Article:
By Walter J. O’Neill, Jr
Long Branch – During the May 13 virtual council meeting a question was asked of Michael Martin, Director of Finance and CFO, if the city can make its required payments to Monmouth County and the board of education. “We currently have enough to meet our needs to both the county and school,” Martin said.
According to Mayor John Pallone, the city must pay Monmouth County $3 million for the second quarter by May 15. They also pay the Long Branch Board of Education $4 million every month. “We are in good shape financially and don’t see any issues for the next quarter,” said Pallone.
Governor Murphy had given an executive order which allowed tax payers a 30-day extension on paying property taxes. However, that May 1 to June 1 extension was left up to the individual communities of New Jersey. Pallone said that Long Branch immediately took advantage of that executive order. “Taxes were due May 1, but there is a 10-day grace period that allows residents to pay without a penalty. So the new executive order allows residents to now pay up to June 10 without a penalty,” said Pallone. However, the interest on the tax payment does date back to May 1, 2020.
Residents were given a 30-day grace period; however, municipalities were not. Long Branch had the funds to make their required payments on time. Martin was asked how long the city could continue and if they were planning on collecting less in property taxes as more and more individuals are out of work. According to Martin, Long Branch is okay until the next quarter and they will have to see what they have at that time.
Another benefit that Long Branch has provided residents is a five-year tax abatement on any improvements they make to their property. “It is a win-win situation. Residents are given a five-year abatement on any upgrades to $25,000. Businesses are also given the same break on any improvements up to $100,000,” said Pallone.
Another big topic during the meeting was the proposed community pool on Atlantic Avenue. Long Branch is getting a multi-million-dollar swimming facility which will have a large pool, kiddie pool and playground along with a concession stand. It was an agreement the city made with a developer of Ocean Gate townhouses located on Ocean Boulevard between Seaview Avenue and Broadway. The developer, who will receive a tax abatement on their property, will also spend a half-million on drainage improvements in the area of the proposed pool.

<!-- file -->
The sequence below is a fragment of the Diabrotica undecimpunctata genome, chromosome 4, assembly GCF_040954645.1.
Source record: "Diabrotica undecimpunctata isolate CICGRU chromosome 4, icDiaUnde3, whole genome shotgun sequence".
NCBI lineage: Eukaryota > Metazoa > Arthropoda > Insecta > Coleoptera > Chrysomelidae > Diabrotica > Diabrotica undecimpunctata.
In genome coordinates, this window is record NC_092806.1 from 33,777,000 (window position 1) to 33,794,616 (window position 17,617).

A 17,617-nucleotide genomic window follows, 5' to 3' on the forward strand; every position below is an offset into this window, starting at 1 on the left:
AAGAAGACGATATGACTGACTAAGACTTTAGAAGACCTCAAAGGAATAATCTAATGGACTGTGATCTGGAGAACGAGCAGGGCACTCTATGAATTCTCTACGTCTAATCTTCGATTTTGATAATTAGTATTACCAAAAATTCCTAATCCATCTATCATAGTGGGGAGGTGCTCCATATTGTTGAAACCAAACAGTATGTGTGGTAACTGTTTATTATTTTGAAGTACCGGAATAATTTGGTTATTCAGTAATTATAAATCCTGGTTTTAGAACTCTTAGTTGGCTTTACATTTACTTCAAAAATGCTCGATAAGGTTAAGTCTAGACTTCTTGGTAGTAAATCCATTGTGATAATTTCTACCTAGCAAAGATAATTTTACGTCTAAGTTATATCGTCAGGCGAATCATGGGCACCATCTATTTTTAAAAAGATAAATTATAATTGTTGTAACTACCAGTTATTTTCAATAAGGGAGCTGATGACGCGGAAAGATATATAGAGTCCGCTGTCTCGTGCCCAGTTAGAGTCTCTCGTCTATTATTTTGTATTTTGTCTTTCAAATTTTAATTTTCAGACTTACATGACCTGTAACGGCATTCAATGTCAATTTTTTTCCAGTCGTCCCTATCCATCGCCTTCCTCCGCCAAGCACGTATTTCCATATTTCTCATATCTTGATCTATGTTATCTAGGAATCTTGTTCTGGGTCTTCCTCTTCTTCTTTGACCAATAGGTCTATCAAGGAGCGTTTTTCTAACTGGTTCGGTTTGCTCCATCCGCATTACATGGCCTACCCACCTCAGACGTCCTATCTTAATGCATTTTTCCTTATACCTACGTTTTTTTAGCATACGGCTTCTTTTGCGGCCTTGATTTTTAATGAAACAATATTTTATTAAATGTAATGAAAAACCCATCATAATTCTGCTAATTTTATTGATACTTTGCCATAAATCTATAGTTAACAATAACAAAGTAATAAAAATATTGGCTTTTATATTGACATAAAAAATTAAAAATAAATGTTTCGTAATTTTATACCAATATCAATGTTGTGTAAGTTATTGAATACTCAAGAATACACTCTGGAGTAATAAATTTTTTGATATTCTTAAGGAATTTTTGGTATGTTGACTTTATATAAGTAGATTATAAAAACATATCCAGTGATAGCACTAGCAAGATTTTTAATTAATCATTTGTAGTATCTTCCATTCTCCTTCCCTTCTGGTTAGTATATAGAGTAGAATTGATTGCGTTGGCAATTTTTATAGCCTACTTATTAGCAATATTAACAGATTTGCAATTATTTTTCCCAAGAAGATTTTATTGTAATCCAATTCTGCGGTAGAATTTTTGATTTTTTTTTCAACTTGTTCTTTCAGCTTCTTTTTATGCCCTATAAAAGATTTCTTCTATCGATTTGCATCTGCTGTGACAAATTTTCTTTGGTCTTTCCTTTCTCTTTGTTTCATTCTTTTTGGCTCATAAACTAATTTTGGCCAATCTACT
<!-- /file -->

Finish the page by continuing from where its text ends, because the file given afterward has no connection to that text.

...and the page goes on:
Residents in the area of the proposed site on Atlantic Avenue are concerned about flooding since that area is always underwater during storms. The site is located right on the river’s edge which is also a worry for some. One caller asked why the residents were not involved in the site selection.
“We are accepting public comment on the pool until June 15,” said Pallone. Then we will be going for a CAFRA permit from the Department of Environmental Protect, which should take about 90-days to receive.” The Coastal Area Facility Act (CAFRA) regulates residential and commercial development along waterways. “Once we have all the permits; the developer has 30 days to start construction.”
It seems that everyone loves the idea of having a community pool, just not in the selected location. Others were hoping for an enclosed pool so it could be accessed year round. “We are working with residents in the area who have concerns,” Pallone said.
City ordinance 18-20 that had Long Branch abandoning a right of way which is located off Morrell Street was put on hold until June 10. The roadway is located behind Snow White Laundry Village, Rainbow Liquors, Enzo’s Auto Services and Woolley-Boglioli Funeral home businesses on Broadway. It seems that someone in the area had hired an attorney and is discussing the process with the city attorney.
Council approved resolutions approving Jewish American Heritage Month, Asian/Pacific Heritage Month, Haitian Heritage Month and declaring May 20, 2020 as Older American Month in the city.
Long Branch also approved plans on opening the beaches this weekend. Pallone stated that the governor will be sending out guidelines on how municipalities can open safely. “We are waiting for his guidance on how to social distancing will work on the beaches and the parking restrictions that will be coming,” said Pallone.
At the end of the meeting Council President Bill Dangler, said that he was opposed to opening the boardwalk and beaches. “I’m not comfortable opening the boardwalk. I was there last weekend and 20-percent or less of those were wearing masks,” said Dangler. He a Rabbi who is a friend of his told him a story.
A father and son were in a concentration camp during World War II, when the Nazis were going to kill them. The father told another that he had diamonds in his pocket and was going to offer them to the German soldiers hoping they didn’t kill his son. The other person told the father that they have orders to kill a certain amount, so if it’s not your son, it will be another.
“The moral of the story is when is it ok to destroy one diamond for another. It’s too soon to have a free for all on the beach. I just had to get that off my chest,” Dangler said.